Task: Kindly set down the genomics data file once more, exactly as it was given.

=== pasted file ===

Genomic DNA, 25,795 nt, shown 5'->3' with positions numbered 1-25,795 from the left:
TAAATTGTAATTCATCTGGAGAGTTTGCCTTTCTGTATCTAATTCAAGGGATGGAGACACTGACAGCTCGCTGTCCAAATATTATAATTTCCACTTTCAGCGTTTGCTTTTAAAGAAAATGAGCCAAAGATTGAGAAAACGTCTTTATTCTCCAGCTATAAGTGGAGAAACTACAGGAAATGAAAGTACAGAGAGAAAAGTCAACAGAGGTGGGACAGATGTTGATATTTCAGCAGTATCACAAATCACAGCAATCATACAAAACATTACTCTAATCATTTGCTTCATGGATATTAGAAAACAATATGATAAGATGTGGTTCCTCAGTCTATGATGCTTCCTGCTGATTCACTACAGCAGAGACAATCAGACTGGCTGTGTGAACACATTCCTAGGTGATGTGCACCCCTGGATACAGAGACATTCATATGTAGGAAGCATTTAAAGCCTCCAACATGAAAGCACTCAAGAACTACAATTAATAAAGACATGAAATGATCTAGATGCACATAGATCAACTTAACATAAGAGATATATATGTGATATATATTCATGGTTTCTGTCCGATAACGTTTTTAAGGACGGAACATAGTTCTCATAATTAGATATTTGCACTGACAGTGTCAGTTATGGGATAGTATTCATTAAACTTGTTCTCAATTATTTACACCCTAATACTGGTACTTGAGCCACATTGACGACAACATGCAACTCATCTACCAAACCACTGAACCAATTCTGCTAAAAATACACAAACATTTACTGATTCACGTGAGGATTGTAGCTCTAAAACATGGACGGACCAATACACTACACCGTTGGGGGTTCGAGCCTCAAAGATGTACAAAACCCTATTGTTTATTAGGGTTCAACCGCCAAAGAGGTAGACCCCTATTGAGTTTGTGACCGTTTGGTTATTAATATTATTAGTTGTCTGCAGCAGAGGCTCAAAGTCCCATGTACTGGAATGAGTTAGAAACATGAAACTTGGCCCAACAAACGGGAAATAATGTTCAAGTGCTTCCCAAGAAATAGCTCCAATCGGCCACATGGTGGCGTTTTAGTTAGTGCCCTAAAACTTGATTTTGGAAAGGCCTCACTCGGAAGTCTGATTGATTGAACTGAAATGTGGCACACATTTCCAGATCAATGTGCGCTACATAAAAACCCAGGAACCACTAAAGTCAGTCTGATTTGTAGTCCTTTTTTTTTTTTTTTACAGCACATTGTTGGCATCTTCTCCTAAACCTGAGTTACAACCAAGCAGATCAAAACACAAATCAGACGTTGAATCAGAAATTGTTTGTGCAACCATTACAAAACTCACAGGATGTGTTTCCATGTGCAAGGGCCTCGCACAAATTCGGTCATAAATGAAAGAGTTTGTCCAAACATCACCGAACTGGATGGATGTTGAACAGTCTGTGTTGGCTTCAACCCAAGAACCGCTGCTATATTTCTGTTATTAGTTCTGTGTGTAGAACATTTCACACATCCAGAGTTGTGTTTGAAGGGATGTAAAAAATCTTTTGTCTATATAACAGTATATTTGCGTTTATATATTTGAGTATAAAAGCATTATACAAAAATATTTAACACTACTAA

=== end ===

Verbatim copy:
Genomic DNA, 25,795 nt, shown 5'->3' with positions numbered 1-25,795 from the left:
TAAATTGTAATTCATCTGGAGAGTTTGCCTTTCTGTATCTAATTCAAGGGATGGAGACACTGACAGCTCGCTGTCCAAATATTATAATTTCCACTTTCAGCGTTTGCTTTTAAAGAAAATGAGCCAAAGATTGAGAAAACGTCTTTATTCTCCAGCTATAAGTGGAGAAACTACAGGAAATGAAAGTACAGAGAGAAAAGTCAACAGAGGTGGGACAGATGTTGATATTTCAGCAGTATCACAAATCACAGCAATCATACAAAACATTACTCTAATCATTTGCTTCATGGATATTAGAAAACAATATGATAAGATGTGGTTCCTCAGTCTATGATGCTTCCTGCTGATTCACTACAGCAGAGACAATCAGACTGGCTGTGTGAACACATTCCTAGGTGATGTGCACCCCTGGATACAGAGACATTCATATGTAGGAAGCATTTAAAGCCTCCAACATGAAAGCACTCAAGAACTACAATTAATAAAGACATGAAATGATCTAGATGCACATAGATCAACTTAACATAAGAGATATATATGTGATATATATTCATGGTTTCTGTCCGATAACGTTTTTAAGGACGGAACATAGTTCTCATAATTAGATATTTGCACTGACAGTGTCAGTTATGGGATAGTATTCATTAAACTTGTTCTCAATTATTTACACCCTAATACTGGTACTTGAGCCACATTGACGACAACATGCAACTCATCTACCAAACCACTGAACCAATTCTGCTAAAAATACACAAACATTTACTGATTCACGTGAGGATTGTAGCTCTAAAACATGGACGGACCAATACACTACACCGTTGGGGGTTCGAGCCTCAAAGATGTACAAAACCCTATTGTTTATTAGGGTTCAACCGCCAAAGAGGTAGACCCCTATTGAGTTTGTGACCGTTTGGTTATTAATATTATTAGTTGTCTGCAGCAGAGGCTCAAAGTCCCATGTACTGGAATGAGTTAGAAACATGAAACTTGGCCCAACAAACGGGAAATAATGTTCAAGTGCTTCCCAAGAAATAGCTCCAATCGGCCACATGGTGGCGTTTTAGTTAGTGCCCTAAAACTTGATTTTGGAAAGGCCTCACTCGGAAGTCTGATTGATTGAACTGAAATGTGGCACACATTTCCAGATCAATGTGCGCTACATAAAAACCCAGGAACCACTAAAGTCAGTCTGATTTGTAGTCCTTTTTTTTTTTTTTTACAGCACATTGTTGGCATCTTCTCCTAAACCTGAGTTACAACCAAGCAGATCAAAACACAAATCAGACGTTGAATCAGAAATTGTTTGTGCAACCATTACAAAACTCACAGGATGTGTTTCCATGTGCAAGGGCCTCGCACAAATTCGGTCATAAATGAAAGAGTTTGTCCAAACATCACCGAACTGGATGGATGTTGAACAGTCTGTGTTGGCTTCAACCCAAGAACCGCTGCTATATTTCTGTTATTAGTTCTGTGTGTAGAACATTTCACACATCCAGAGTTGTGTTTGAAGGGATGTAAAAAATCTTTTGTCTATATAACAGTATATTTGCGTTTATATATTTGAGTATAAAAGCATTATACAAAAATATTTAACACTACTAA